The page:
Create an account Home  ·  Topics  ·  Downloads  ·  Your Account  ·  Submit News  ·  Top 10  
· Home
· Content
· Feedback
· News
· Search
· Statistics
· Surveys
· Top
· Topics
· Web Links
· Your_Account


The five ITIL books can be obtained directly from the publisher's website:

Or as downloadable PDFs: HERE

Current Membership

Latest: uviju
New Today: 33
New Yesterday: 31
Overall: 231537

People Online:
Visitors: 105
Members: 0
Total: 105



Don't have an account yet? You can create one. As a registered user you have some advantages like theme manager, comments configuration and post comments with your name.

Related Resources

Service related resources
Service Level Agreement

How to set up
IT Change Management
Process Info-Graphic

NOTE: ITIL is a registered trademark of OGC. This portal is totally independent and is in no way related to them. See our Feedback Page for more information.


Select Interface Language:

Please contact us via the feedback page to discuss advertising rates.

The Itil Community Forum: Forums

ITIL :: View topic - Is this a Change?
 Forum FAQForum FAQ   SearchSearch   UsergroupsUsergroups   ProfileProfile   Log in to check your private messagesLog in to check your private messages   Log inLog in 

Is this a Change?

Post new topic   Reply to topic    ITIL Forum Index -> Change Management
View previous topic :: View next topic  
Author Message

Joined: Aug 09, 2007
Posts: 1

PostPosted: Fri Aug 10, 2007 6:19 am    Post subject: Is this a Change? Reply with quote

I have just completed implementing Change Management in our small organization (17 IT staff). We have not yet implemented any of the other processes. As things ramp up, I have come across some questions I can't quite answer. I'm sure it's because we don't have Configuration, Incident, Problem, etc. up and running, but certainly I should be able to handle these:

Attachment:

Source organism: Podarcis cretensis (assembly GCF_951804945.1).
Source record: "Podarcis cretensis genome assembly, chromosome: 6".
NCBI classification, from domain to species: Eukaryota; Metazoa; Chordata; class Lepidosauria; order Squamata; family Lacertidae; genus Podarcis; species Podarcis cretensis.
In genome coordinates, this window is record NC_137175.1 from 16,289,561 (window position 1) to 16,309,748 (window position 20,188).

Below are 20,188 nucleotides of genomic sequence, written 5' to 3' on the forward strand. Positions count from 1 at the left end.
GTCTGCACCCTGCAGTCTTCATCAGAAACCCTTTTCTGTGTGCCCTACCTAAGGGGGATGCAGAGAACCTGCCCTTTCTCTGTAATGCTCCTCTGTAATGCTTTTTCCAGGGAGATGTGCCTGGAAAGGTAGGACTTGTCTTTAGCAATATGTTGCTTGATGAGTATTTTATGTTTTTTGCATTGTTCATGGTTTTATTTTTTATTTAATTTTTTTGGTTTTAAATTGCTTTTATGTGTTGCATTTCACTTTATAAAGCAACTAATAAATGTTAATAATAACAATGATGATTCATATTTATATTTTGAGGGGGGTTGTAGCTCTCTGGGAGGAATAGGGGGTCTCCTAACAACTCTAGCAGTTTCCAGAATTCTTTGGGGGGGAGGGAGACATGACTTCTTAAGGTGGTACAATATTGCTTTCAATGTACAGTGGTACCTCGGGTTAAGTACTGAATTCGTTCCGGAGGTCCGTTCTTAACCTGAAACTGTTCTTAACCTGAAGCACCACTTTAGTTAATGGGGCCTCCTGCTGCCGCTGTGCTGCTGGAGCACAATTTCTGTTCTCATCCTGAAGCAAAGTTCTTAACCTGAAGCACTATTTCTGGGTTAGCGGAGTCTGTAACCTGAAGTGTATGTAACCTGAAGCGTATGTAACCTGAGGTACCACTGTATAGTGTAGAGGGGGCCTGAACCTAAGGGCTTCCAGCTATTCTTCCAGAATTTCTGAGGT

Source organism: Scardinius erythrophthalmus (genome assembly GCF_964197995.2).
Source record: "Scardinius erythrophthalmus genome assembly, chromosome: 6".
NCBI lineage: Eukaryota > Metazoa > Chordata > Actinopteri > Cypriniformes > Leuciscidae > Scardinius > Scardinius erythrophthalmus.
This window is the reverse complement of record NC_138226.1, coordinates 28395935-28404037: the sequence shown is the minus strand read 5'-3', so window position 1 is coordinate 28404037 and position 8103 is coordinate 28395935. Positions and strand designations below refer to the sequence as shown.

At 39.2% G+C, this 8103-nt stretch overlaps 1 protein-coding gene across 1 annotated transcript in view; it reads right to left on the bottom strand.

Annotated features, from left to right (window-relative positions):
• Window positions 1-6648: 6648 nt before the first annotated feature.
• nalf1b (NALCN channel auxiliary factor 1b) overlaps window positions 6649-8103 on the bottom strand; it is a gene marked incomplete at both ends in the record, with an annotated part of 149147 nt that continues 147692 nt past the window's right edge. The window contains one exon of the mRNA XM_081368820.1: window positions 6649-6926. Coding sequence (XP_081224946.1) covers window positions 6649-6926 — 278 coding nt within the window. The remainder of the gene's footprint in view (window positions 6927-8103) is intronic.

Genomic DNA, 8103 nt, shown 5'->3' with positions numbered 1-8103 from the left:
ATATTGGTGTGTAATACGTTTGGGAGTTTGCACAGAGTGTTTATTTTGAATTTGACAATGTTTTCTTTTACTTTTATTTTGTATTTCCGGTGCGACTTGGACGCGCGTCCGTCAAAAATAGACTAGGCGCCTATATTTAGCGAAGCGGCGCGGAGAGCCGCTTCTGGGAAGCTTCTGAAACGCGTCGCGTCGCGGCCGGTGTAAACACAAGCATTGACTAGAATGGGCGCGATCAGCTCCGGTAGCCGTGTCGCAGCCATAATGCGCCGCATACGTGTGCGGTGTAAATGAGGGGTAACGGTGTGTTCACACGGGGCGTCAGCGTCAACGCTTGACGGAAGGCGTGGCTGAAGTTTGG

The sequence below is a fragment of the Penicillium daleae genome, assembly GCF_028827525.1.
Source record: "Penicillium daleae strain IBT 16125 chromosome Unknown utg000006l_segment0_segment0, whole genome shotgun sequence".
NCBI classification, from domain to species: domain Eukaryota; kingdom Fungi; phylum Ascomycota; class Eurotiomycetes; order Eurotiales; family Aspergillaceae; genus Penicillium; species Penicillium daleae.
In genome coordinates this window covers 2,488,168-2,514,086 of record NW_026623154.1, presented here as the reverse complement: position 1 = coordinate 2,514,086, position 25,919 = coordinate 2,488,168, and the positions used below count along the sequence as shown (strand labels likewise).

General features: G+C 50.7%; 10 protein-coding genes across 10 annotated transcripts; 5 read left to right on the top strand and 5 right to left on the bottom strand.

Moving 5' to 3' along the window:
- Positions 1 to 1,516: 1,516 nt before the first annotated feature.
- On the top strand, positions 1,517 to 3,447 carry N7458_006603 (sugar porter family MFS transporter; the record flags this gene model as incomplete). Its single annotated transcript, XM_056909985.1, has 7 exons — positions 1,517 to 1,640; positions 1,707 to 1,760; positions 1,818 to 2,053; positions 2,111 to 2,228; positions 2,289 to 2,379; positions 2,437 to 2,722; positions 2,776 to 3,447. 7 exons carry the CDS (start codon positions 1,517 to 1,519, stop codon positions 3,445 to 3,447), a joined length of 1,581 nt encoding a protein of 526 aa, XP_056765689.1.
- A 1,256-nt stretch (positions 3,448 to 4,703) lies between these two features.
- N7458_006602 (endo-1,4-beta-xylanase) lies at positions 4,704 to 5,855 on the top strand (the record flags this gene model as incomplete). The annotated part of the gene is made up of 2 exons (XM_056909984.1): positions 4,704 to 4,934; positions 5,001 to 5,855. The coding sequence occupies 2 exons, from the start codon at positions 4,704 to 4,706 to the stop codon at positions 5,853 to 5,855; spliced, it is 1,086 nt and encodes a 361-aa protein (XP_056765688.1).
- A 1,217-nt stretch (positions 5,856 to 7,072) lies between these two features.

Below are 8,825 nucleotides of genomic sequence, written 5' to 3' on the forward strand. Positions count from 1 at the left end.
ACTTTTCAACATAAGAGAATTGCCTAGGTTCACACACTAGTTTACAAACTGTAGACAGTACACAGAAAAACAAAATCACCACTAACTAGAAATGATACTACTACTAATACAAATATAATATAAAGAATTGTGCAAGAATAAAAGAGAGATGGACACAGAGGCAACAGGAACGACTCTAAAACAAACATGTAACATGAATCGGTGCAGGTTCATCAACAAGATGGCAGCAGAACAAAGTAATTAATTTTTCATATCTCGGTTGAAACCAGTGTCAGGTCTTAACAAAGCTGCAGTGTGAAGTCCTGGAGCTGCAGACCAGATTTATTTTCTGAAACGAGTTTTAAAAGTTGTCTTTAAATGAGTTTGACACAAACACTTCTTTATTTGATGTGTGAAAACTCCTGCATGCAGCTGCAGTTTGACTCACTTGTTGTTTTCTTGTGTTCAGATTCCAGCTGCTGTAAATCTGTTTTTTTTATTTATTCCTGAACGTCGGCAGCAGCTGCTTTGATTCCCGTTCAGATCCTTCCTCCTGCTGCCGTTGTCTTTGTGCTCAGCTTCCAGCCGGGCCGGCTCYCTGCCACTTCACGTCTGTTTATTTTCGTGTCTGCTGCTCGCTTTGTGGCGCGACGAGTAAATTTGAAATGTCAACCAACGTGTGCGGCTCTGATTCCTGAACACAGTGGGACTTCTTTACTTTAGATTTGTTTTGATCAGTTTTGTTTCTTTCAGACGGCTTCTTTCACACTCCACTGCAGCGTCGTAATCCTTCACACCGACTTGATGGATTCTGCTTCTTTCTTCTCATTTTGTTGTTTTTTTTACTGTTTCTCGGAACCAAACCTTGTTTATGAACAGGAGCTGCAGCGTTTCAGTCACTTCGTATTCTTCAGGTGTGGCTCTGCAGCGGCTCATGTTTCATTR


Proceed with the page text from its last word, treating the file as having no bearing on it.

1. We have a SPAM firewall that uses a Bayesian database to score email messages. We "train" this database by teaching it what is and isn't spam. This is a routine activity and we want to know when it takes place. The training is done in the background while the system is operational.

A change is a change in status of a CI, but my spam firewall isn't changing status. So do I have a change? If not, where would this record be kept? If we were to train it incorrectly (resulting in false-positives) we would have in increase in incidents related to the training that took place, but with a change record... you see where I'm going with this one.

2. We have a request to install an ActiveX control for Internet Explorer on one of our machines. Like the previous example, there is no change in status of a CI here, so is there not a change?
Back to top
View user's profile
Senior Itiler

Joined: Mar 29, 2007
Posts: 123
Location: FRance

PostPosted: Fri Aug 10, 2007 8:51 am    Post subject: Reply with quote

to determine whether it is a change or not, you may look at whether it is part of your cmdb or not.

You may want to consider that the "rules" for antispam make up a CI as such , therefore any modification to it is a change. However that does not mean you have to go and get cab's approval everytime: you may have the cab agree with this change to be done on a regular basis according to certain guidelines , rules of operations, procedures, (save the"table" first, being able to restore it, trace the change, ...) and have the authority to execute it delegated to an operationnal team.

whether to consider something as a CI or not , I would usually ask myself: in case of a disaster recovery plan , is this a piece I would want to be able to recover as it was before? If yes, that means It is part of the config I want to have in the cmdb, and I want the changes on it to be controlled through chabnge management.